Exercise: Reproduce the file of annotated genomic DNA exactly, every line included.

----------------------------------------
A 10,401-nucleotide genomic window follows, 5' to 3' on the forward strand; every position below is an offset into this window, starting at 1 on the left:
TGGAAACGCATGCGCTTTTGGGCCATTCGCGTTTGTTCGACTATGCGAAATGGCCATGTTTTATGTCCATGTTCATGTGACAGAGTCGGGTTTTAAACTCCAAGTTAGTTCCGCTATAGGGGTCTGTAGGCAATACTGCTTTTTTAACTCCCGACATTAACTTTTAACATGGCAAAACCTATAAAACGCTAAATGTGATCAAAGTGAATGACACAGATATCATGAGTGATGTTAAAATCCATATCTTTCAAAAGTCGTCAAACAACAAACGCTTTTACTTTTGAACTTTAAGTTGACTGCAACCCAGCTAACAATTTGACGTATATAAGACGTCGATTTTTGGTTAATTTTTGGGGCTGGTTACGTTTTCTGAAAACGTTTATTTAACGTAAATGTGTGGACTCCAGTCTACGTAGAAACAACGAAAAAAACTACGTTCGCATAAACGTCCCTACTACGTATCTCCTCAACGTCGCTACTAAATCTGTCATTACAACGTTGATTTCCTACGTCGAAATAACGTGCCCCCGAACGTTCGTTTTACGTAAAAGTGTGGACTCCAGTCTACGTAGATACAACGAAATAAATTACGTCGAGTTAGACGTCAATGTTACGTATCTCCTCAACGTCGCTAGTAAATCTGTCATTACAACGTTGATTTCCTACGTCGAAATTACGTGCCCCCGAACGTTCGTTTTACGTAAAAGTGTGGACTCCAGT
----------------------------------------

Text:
A 10,401-nucleotide genomic window follows, 5' to 3' on the forward strand; every position below is an offset into this window, starting at 1 on the left:
TGGAAACGCATGCGCTTTTGGGCCATTCGCGTTTGTTCGACTATGCGAAATGGCCATGTTTTATGTCCATGTTCATGTGACAGAGTCGGGTTTTAAACTCCAAGTTAGTTCCGCTATAGGGGTCTGTAGGCAATACTGCTTTTTTAACTCCCGACATTAACTTTTAACATGGCAAAACCTATAAAACGCTAAATGTGATCAAAGTGAATGACACAGATATCATGAGTGATGTTAAAATCCATATCTTTCAAAAGTCGTCAAACAACAAACGCTTTTACTTTTGAACTTTAAGTTGACTGCAACCCAGCTAACAATTTGACGTATATAAGACGTCGATTTTTGGTTAATTTTTGGGGCTGGTTACGTTTTCTGAAAACGTTTATTTAACGTAAATGTGTGGACTCCAGTCTACGTAGAAACAACGAAAAAAACTACGTTCGCATAAACGTCCCTACTACGTATCTCCTCAACGTCGCTACTAAATCTGTCATTACAACGTTGATTTCCTACGTCGAAATAACGTGCCCCCGAACGTTCGTTTTACGTAAAAGTGTGGACTCCAGTCTACGTAGATACAACGAAATAAATTACGTCGAGTTAGACGTCAATGTTACGTATCTCCTCAACGTCGCTAGTAAATCTGTCATTACAACGTTGATTTCCTACGTCGAAATTACGTGCCCCCGAACGTTCGTTTTACGTAAAAGTGTGGACTCCAGT